My birthday was coming up. A rather significant one. There was nothing I could do to stop it happening! I could wring my hands or stamp my feet; pout or fume, pray for hours, even call an all-night prayer meeting with sympathetic friends to stave it off—it would do no good. It would happen anyway. As Jesus said 2,000 years ago, “Who of you by worrying can add a single hour to his life?” (or subtract one!) (Matt. 6:27).
A few years ago I was speaking at a women’s event and my hostess had left me a basket of fruit in my room and a little note card with a greeting and a verse of Scripture. After reading the note and the verse I went to look in the mirror. Better get a better publicity picture, I thought! The verse was Psalm 71:18. It said: “Even when I am old and gray, do not forsake me, O God, till I declare your power to the next generation, your might to all who are to come.”
After sitting on the edge of my bed and meditating on the idea, I realized this was more than a kind note from the committee wishing to encourage an aging warrior who looked a little the worse for wear. This was a word from God!
Carefully I read the verse again and noted the one that came before it. “Since my youth, O God, you have taught me, and to this day I declare your marvelous deeds.” I remembered my youth and my conversion at college in the UK. The wonder of discovering Jesus—or rather of Jesus discovering me—flooded over me. Pictures danced in my mind—of my friend’s shocked faces as I struggled to explain whose I was and whom I now served. My friends, most of whom found it impossible to reconcile the new Jill with the old familiar one, left me.
I thought about my rich heritage, having heard John Stott and C. S. Lewis (a professor at Cambridge the same period I attended college there.) I thought of my amazing opportunity to attend the famous Keswick convention and listed to celebrated British preachers, and I played back the memories of being taken along to hear a young and vibrant Reverend Billy Graham preach at the renowned Harringay Crusade in London.
I thought of meeting and marrying the love of my life and fellow “declarer of His might and power” and how we left the business world and worked on staff at a youth mission together. I remember roaming the streets of the UK and talking to kids who had never heard that Jesus was alive and had the power to change their lives as He had changed ours. And I thanked God all over again for my heritage of life and service. Yes, the verses from Psalm 71 walked off the pages and into my life that day years ago, making themselves at home. I took out my Bible and marked the place, so I would know where it was when I needed to remember it.
We—Stuart and I—I had just been in countries where freedom for the church was curtailed. Sitting on the floor in a hot humid upper room with thirty pastors’ wives, teaching the book of Philippians—the words of an aged man in a prison 2,000 years ago, restricted, yet declaring His power and might to the next generation of believers—I watched the careful attention and eager note taking. Some of those women are younger than my own children, I thought. In fact two of them were the age of our eldest grandchildren! These servants of Jesus were the next generation who would need to carry the torch to their children and grandchildren after them. They had no heritage like I had. They had few biblical helps, teachers or Bibles. Things were just plain difficult. Yet there was so much joy and laughter. Worship was whispered, prayer intense; hunger for the Word of God evident. Don’t stop, they asked me wordlessly after an hour and a half teaching session. What joy to be there! What privilege.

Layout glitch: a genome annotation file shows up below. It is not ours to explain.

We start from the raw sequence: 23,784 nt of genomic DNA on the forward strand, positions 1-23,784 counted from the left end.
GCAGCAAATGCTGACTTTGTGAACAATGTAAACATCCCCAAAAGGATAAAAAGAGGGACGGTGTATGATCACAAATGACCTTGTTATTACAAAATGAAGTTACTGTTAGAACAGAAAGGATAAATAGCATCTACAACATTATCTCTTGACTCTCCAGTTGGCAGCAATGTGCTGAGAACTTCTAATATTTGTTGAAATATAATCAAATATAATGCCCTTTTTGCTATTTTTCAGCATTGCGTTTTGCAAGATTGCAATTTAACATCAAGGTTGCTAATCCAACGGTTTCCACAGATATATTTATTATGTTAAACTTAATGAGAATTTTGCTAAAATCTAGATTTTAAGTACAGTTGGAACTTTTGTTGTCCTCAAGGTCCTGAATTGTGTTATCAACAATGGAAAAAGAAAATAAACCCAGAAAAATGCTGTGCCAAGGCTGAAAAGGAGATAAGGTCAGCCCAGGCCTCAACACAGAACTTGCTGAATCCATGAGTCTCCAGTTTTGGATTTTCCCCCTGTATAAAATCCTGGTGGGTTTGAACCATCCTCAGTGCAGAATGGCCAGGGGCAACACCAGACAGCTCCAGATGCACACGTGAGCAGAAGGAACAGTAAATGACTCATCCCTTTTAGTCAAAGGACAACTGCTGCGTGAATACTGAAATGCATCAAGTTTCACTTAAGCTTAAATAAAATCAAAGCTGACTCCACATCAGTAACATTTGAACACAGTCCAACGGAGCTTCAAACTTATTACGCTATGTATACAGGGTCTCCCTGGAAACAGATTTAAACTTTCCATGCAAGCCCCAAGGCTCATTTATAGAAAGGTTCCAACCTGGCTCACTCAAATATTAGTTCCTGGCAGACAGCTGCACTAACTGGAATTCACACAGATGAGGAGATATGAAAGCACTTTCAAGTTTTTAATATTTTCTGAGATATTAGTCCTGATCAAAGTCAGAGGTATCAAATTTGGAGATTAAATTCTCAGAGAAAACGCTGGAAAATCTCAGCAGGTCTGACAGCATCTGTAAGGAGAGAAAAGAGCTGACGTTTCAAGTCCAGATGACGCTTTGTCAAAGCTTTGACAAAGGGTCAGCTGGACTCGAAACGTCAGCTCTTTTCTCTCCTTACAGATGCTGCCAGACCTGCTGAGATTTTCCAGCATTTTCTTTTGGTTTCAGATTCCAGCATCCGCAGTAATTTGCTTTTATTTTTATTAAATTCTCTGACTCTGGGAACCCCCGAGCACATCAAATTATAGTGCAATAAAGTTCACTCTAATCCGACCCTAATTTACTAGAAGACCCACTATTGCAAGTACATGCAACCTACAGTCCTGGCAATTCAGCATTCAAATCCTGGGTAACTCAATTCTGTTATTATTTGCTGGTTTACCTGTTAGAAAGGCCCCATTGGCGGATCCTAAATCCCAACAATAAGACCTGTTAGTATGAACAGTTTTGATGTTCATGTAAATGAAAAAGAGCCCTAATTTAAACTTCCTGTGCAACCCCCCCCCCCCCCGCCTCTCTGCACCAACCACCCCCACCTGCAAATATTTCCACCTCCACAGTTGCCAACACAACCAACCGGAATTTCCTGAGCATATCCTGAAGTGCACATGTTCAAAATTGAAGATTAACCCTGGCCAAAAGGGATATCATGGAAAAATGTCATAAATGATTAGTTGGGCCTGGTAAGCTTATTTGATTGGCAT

They knew about my birthday and had prepared a special cake. There was little commotion downstairs and suddenly all the Bibles disappeared and a table appeared with my birthday cake on it decorated with my name. I was gently nudged into the center of a circle of women and a cake knife was put in my hand poised over the cake. My new friends gathered round and offered a hearty rendering of something that sounded vaguely like “Happy Birthday to You.” We celebrated. A little time passed and all was peaceful again and they said they were ready to finish Philippians 2. The cake disappeared—in case it was needed again. I will not soon forget that birthday!
The time came for me to return to the hotel, and a sweet young woman came to me shyly, struggling with her English. She said, “This last Sunday we honored our elderly people. And we gave them a verse of Scripture to encourage them. I want to encourage you too. Please come back someday. This verse if for you from the Lord.”
I knew without looking where she had turned in her Bible, before she read, “Even when I am old and gray, do not forsake me, O God, till I declare your power to the next generation, your might to all who are to come.” I cried. She cried.
We are told in the Word of God that our allotted lifespan is “threescore years and ten” (Psalm 909:10, KJV), so in one week’s time I would have completed my allotted span and joined my husband in “Overtime”! Later, I asked a friend who is a soccer coach to tell me what he said to his players if they tied a game and found themselves in overtime. Without hesitation he said, “If my players find themselves in overtime I tell them: ‘Take risks and go for the goal. Give it all you’ve got. Never give up!’” I realized: that’s what Stuart and I are doing. We are busier than ever, taking risks, going for the goal, giving it all we’ve got. We are sharing the wisdom God has so graciously granted us through the years. Hey, it’s okay—in fact; it’s a grand place to be! Hurry up and join us—the next generation is waiting!
Just Between Us Magazine